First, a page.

Wednesday, December 20, 2006

How To Handle Ministers Of Blind Faith

After the November elections, a friend of mine joined a Facebook group called “It sucks to find out people I know are Democrats,” then posted a note that read she was concerned about the moral compass of the uneducated people we allow to vote in America. I sent along a little retort reminding her that just because mine points in a slightly different direction, it doesn’t mean I don’t have a moral compass. I also pointed out that political affiliation has nothing to do with level of education.

Still, for some reason her sentiment has bothered me since. No one likes to have a finger wagged at them as if they have behaved badly, particularly when they don’t believe they have. I guess my middle class, rural America, chip on my shoulders adds to my frustration with folks like her who think that if you’re not Christian and you’re not Republican, you are a lesser human.

While she didn’t respond to my responses, I’ve heard her propaganda before and often from all sorts. The Conservative Christian sect of American politics has made it chic to bash liberal thinking as amoral and liberals as heathens. Amazing that for a time during the Regan administration it almost appeared as though the Republican Party was finally wising up to the notion that all men and women are created equal and that differences were okay.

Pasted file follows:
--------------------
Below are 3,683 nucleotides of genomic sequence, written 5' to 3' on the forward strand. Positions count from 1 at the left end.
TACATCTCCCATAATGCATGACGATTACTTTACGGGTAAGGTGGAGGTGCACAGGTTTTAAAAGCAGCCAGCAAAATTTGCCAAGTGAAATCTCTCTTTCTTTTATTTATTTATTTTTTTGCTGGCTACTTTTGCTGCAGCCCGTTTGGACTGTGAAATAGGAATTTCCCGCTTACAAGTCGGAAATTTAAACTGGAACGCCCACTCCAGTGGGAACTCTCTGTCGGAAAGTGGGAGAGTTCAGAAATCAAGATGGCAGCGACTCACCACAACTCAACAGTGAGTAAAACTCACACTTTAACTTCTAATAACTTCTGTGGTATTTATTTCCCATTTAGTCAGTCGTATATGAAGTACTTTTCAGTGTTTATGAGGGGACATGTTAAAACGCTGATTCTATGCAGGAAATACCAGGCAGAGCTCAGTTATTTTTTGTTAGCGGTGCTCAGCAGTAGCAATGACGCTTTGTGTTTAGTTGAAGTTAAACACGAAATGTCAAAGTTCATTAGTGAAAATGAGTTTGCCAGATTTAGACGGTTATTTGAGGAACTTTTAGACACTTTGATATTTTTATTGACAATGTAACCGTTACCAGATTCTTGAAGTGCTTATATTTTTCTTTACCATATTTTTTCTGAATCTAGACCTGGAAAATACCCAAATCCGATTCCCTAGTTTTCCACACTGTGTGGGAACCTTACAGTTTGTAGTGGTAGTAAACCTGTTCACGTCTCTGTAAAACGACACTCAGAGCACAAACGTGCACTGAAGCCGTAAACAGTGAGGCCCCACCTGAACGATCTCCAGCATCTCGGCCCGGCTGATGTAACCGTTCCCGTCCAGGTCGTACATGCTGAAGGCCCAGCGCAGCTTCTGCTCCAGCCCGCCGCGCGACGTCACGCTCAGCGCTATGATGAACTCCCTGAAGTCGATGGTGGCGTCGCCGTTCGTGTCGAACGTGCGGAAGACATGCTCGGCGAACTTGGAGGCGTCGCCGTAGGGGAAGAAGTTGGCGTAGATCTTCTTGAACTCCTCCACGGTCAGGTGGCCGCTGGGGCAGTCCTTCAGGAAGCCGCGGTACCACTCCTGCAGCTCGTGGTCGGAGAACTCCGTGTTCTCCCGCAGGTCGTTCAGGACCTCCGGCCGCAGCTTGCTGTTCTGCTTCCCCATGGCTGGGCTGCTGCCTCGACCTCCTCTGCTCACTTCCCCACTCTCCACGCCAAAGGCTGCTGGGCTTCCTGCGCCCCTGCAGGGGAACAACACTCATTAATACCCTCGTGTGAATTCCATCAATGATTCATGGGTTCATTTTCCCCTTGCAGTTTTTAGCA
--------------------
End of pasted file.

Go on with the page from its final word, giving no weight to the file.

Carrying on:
Thanks to Clinton’s Lewinsky and a healthy dose of terrorism, the Fallwells and Robertsons of the world brought scare politics back and chased a large number of our fellow country men off to their bibles to find absolution before the Apocalypse fell.

The end result is a country half full of perfectly well-meaning people hiding behind religion from fear of those who don’t share their point of view. And they’re doing so to the point that perfectly intelligent, well-intended people like my friend are practicing the polar opposite of what that religion teaches them.

I wonder what ways we can fight without magnifying their fear. How can we show them we don't want them to be like us, we just want them to let us be unlike them? How can we speak to them as individuals and not as ministers of their blind faith, which short-wires the logic motherboard in their brains?

What are we, the targets of their hate, left to do? All I can think of is poetic irony. We should turn their preach into practice and pray for them.